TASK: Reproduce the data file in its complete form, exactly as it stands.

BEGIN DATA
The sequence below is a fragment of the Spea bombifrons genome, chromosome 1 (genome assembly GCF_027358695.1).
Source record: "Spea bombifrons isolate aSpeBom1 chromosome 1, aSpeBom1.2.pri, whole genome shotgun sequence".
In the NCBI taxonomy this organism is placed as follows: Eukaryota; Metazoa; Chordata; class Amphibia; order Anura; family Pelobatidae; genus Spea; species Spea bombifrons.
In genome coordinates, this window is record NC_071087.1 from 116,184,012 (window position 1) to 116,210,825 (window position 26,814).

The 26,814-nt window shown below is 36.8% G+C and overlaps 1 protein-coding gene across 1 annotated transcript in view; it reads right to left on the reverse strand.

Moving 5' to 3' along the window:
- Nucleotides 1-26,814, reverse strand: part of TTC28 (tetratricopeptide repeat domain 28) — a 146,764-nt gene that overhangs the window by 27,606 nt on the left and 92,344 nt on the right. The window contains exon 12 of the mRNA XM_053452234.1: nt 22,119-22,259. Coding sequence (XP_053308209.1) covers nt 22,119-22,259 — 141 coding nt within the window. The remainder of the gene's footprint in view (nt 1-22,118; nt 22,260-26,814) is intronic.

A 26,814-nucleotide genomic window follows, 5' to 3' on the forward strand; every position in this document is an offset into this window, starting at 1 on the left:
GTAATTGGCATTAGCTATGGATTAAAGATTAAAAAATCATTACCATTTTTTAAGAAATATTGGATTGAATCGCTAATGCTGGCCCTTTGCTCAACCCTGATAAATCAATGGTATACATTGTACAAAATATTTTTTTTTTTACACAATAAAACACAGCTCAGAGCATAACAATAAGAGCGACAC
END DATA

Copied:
The sequence below is a fragment of the Spea bombifrons genome, chromosome 1 (genome assembly GCF_027358695.1).
Source record: "Spea bombifrons isolate aSpeBom1 chromosome 1, aSpeBom1.2.pri, whole genome shotgun sequence".
In the NCBI taxonomy this organism is placed as follows: Eukaryota; Metazoa; Chordata; class Amphibia; order Anura; family Pelobatidae; genus Spea; species Spea bombifrons.
In genome coordinates, this window is record NC_071087.1 from 116,184,012 (window position 1) to 116,210,825 (window position 26,814).

The 26,814-nt window shown below is 36.8% G+C and overlaps 1 protein-coding gene across 1 annotated transcript in view; it reads right to left on the reverse strand.

Moving 5' to 3' along the window:
- Nucleotides 1-26,814, reverse strand: part of TTC28 (tetratricopeptide repeat domain 28) — a 146,764-nt gene that overhangs the window by 27,606 nt on the left and 92,344 nt on the right. The window contains exon 12 of the mRNA XM_053452234.1: nt 22,119-22,259. Coding sequence (XP_053308209.1) covers nt 22,119-22,259 — 141 coding nt within the window. The remainder of the gene's footprint in view (nt 1-22,118; nt 22,260-26,814) is intronic.

A 26,814-nucleotide genomic window follows, 5' to 3' on the forward strand; every position in this document is an offset into this window, starting at 1 on the left:
GTAATTGGCATTAGCTATGGATTAAAGATTAAAAAATCATTACCATTTTTTAAGAAATATTGGATTGAATCGCTAATGCTGGCCCTTTGCTCAACCCTGATAAATCAATGGTATACATTGTACAAAATATTTTTTTTTTTACACAATAAAACACAGCTCAGAGCATAACAATAAGAGCGACAC